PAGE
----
The Ministry of Housing, Communities and Local Government made a new announcement on 1 October 2018.On the face of it, it is brilliant news. The announcement addresses the need for planning reform to provide the homes the country so desperately needs, measures to improve the safety of high rise buildings following the Grenfell Disaster and a ‘New Homes Ombudsman’.This new ombudsman is said to “champion the rights of homebuyers and help ensure that when they buy a new home they get the quality of build they rightly expect”. The announcement continues that “the New Homes Ombudsman will protect the interests of homebuyers and hold developers to account when things go wrong.”This sounds like great news for homebuyers and could help boost the market if buyer concerns over ‘dodgy developers’ are reduced. However, developers would be right to be slightly more sceptical about the announcement. This is because the government has stated that they intend to introduce legislation requiring developers to belong to a new homes ombudsman – and frustratingly, that is all the information there is at present!This leaves developers and home builders with the potentially onerous obligation of being required, by legislation, to belong to a watchdog but there is a complete lack of detail about that watchdog. There is no information as to how many watchdogs a developer will have to select from when they join, how the watchdogs will be made up or what powers they will have.This seems to be a bit like the recent announcement on ground rents – where a grand statement has been made but those it affects will have to wait some time (and presumably until after Brexit is sorted) until housing is back on the agenda and some clarity is finally given.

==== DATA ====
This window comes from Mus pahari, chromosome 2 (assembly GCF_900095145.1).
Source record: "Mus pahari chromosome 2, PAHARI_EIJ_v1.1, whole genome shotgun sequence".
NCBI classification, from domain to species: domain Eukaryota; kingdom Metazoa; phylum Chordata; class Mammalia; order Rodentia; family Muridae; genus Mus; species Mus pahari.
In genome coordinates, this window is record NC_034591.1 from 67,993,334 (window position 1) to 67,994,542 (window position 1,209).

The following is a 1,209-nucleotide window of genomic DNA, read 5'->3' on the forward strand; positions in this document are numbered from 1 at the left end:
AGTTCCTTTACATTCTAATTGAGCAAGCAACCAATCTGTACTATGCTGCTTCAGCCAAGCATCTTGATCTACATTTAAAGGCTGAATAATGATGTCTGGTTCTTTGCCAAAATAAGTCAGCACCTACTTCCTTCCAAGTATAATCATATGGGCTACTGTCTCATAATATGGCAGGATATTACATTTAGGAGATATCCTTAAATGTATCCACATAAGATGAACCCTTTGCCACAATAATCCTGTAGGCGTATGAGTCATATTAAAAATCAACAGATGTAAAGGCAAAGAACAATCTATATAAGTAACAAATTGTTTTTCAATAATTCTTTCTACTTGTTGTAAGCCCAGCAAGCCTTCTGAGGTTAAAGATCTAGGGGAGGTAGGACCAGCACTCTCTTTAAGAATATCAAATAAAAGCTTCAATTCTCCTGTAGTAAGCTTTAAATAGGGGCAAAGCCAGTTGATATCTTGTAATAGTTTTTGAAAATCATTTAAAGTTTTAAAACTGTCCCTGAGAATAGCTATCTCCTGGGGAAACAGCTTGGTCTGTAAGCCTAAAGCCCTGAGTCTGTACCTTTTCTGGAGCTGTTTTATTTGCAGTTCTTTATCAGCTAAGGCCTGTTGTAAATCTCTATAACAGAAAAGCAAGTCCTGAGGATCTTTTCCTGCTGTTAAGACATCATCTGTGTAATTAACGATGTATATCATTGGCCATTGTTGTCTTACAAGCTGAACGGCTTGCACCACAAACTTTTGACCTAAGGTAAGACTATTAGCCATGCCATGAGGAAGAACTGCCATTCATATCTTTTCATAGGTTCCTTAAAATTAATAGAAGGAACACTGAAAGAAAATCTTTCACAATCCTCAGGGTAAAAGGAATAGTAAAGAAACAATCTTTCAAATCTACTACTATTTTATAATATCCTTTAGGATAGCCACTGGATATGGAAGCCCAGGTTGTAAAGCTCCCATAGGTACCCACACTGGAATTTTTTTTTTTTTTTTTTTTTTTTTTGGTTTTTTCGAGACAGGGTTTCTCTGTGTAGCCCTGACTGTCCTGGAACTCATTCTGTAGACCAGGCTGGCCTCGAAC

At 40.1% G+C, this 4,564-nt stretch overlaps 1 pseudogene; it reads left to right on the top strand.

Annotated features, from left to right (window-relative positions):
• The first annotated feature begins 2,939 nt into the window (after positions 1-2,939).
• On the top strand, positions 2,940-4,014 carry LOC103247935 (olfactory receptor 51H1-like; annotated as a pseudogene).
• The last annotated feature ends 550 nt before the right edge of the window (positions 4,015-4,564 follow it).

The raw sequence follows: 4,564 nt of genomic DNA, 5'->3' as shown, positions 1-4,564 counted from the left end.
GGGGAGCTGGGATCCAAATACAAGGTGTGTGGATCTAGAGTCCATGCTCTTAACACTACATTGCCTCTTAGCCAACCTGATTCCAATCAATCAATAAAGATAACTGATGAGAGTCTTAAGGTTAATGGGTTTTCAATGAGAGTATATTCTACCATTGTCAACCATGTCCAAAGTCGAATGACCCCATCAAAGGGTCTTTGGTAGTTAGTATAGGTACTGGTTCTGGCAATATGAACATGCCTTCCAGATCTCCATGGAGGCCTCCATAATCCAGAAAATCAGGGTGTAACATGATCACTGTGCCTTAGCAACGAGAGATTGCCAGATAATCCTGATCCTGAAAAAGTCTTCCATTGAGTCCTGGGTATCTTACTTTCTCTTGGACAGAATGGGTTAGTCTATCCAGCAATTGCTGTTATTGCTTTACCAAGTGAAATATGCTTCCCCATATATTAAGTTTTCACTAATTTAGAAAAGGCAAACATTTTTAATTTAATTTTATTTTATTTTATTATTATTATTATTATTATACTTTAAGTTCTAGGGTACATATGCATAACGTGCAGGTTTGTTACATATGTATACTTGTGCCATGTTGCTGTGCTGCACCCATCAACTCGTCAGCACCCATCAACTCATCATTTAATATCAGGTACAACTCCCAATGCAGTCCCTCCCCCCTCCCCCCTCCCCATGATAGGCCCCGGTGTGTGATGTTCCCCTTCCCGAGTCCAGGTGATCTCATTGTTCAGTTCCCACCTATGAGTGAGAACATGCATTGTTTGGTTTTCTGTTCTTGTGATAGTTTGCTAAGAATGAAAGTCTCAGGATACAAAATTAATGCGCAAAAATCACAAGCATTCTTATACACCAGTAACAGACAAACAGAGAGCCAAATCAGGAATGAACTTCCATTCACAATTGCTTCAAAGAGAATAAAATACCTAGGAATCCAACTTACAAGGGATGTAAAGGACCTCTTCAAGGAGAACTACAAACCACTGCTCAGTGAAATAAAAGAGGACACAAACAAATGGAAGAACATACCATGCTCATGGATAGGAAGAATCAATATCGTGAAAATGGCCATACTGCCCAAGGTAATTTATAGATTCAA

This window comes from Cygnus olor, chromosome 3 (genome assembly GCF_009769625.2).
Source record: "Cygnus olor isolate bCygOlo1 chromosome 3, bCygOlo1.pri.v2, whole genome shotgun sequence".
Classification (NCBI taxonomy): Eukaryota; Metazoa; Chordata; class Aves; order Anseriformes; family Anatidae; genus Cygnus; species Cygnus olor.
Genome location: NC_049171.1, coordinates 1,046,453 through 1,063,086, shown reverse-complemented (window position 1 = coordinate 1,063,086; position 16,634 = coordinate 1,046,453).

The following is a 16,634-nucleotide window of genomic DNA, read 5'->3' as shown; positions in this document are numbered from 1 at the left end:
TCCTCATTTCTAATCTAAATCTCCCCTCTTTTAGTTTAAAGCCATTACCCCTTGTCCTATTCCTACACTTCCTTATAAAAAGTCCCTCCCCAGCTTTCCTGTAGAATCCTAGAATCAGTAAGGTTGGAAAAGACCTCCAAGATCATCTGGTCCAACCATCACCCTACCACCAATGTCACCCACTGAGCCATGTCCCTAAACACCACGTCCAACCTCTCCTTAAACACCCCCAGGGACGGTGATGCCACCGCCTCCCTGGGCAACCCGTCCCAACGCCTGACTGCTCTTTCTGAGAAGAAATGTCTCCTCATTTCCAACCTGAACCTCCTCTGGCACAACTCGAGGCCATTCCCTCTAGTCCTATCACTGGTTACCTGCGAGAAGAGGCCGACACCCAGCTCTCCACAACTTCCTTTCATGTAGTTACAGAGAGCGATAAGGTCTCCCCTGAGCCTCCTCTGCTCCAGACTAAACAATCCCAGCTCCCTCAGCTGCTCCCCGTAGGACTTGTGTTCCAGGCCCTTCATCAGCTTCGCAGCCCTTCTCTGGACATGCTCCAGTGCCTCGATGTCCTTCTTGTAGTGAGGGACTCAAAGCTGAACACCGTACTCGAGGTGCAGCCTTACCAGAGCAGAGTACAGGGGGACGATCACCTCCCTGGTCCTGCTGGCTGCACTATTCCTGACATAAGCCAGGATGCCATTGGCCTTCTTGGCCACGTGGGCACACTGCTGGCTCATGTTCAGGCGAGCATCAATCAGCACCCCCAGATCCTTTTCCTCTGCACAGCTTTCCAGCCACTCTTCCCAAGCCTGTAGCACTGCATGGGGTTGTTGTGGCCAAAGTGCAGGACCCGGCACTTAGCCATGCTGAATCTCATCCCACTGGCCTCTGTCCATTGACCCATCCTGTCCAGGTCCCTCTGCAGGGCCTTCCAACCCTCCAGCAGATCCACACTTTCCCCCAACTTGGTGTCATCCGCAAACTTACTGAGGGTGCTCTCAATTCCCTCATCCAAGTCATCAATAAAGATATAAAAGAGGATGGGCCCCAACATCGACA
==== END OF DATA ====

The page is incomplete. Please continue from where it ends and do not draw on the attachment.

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Can it be right that average rents are 30% of a person’s income?